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Callbacks part I - functions as parameters

This blog post can also be viewed as a screencast, if you rather hear it than read it.


One pattern that is used in many places in our code is the concepts of callbacks. They are quite tricky to wrap your head around but once you’ve untangled them they become second nature.

In this little post I wanted to explain a language construct that I’ve seen led to some confusions: passing functions as parameters.

Functions as parameters

JavaScript has a really amazing feature in that you can pass functions as parameters. Like this:

const hiSayer = function () {

function main(fn) {
  console.log('About to call a function passed to me');


(Save this code as index.js and then run it with. node index.js)

On the first line we are creating an (anonymous) function that writes HI! to the console. We store this function in constant called hiSayer

The main function takes a parameter fn, writes a few statements to the console (the type of the parameter for example… what is that?) and then calls the fn-parameter as a function by using fn();

Finally we call the main function and passing it the hiSayer function as the fn parameter. Hence hiSayer will be called inside main.

Parameter passing

We could make the hiSayer-function a bit more flexible by passing a parameter with the name to who we are going to say hi to. It would look like this:

const hiSayer = function (name) {
  console.log(`HI ${name}!`)

function main(nameToGreet, fn) {
  console.log('About to call a function passed to me');

main('Marcus', hiSayer);

Now we are passing a string name to the anonymous function. This string is actually a parameter to the main-method too, which means that we can decide (bind) the value of the string when we execute the program on the last line.

Shorter syntax

Actually, this is a bit clunky - let’s shorten it up and take out those extra console.log-statements. Like this:

const hiSayer = name => console.log(`HI ${name}!`);

const main = (nameToGreet, fn) => fn(nameToGreet);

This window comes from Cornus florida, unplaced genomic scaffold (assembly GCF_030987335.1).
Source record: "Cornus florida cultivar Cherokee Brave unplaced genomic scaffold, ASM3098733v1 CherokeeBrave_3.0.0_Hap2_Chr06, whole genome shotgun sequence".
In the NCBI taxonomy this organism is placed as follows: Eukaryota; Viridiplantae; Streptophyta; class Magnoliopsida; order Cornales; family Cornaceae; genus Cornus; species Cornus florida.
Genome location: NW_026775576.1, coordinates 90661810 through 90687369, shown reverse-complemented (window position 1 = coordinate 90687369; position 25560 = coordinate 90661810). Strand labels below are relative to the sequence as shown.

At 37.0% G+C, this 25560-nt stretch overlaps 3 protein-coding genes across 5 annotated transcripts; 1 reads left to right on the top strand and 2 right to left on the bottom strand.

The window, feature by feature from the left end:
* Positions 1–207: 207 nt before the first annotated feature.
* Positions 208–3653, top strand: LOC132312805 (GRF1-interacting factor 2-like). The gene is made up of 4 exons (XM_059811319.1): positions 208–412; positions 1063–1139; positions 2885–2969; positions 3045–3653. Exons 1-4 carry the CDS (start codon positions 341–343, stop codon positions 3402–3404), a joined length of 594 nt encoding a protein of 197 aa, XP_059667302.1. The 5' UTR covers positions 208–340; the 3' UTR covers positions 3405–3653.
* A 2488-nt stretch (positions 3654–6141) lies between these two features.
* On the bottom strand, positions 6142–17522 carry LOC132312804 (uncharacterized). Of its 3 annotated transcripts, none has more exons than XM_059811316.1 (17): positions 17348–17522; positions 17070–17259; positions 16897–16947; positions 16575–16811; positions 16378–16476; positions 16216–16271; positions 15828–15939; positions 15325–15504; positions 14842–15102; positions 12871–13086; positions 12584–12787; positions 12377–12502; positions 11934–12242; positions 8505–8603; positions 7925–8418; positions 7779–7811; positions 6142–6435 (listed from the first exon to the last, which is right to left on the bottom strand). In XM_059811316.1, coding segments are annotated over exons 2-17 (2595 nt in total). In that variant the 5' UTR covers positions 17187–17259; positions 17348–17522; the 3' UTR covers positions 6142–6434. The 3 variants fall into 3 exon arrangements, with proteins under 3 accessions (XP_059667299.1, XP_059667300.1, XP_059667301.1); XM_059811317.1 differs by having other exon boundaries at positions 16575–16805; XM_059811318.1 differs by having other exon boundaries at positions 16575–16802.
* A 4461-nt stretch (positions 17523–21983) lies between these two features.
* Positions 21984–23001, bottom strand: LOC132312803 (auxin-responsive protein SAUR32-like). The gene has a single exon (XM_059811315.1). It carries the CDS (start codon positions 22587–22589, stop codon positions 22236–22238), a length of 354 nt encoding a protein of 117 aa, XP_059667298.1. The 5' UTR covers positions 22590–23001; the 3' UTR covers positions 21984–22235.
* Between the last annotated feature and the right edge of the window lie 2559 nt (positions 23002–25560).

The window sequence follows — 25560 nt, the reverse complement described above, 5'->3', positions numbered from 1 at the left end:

main('Marcus', hiSayer);

Oh! Much sweet! Much nice!

This code is equivalent with the previous version, but shorter, and (objectively) easier to read.

A few things to note:

Inlining functions

In fact … the function is so short now, that you could ask yourself why we need it at all. Only one line?! Come on! Let’s write it inline, just when we need it. Like this:

const main = (nameToGreet, fn) => fn(nameToGreet);

main('Marcus', name => console.log(`HI ${name}!`));

This is pretty cool! Just as we did with that beautiful name parameter, we can decide (bind) the function just where we need it.

Check the definition of themain-function again:

More than one line

Of course the function doesn’t have to be one line just because we write it inline. But then you need the curly-braces back in - only function that are only one line can skip those

Here’s an example:

const main = (nameToGreet, fn) => fn(nameToGreet);

main('Marcus', name => {
  const upper = name.toUpperCase()
  console.log(`HI ${upper}!`);

The function is now wrapped in curly braces. And just as final reminder - that last part could be written, old-school and bloated, like this:

const main = (nameToGreet, fn) => fn(nameToGreet);

main('Marcus', function (name) {
  const upper = name.toUpperCase()
  console.log(`HI ${upper}!`);

See that }); at the end there. It’s there because the curly brace ends the definition of the function and the paranthesis ends the parameter list to the main-function. And then the semicolon which is there for our sins.


Passing functions as parameters is a very powerful construct and can be abbreviated quite a lot. But that it’s short and powerful also makes it a little bit harder to read.

I hope that this post made it a bit clearer.

Now you are well equipped to read the next part of this series - calling back.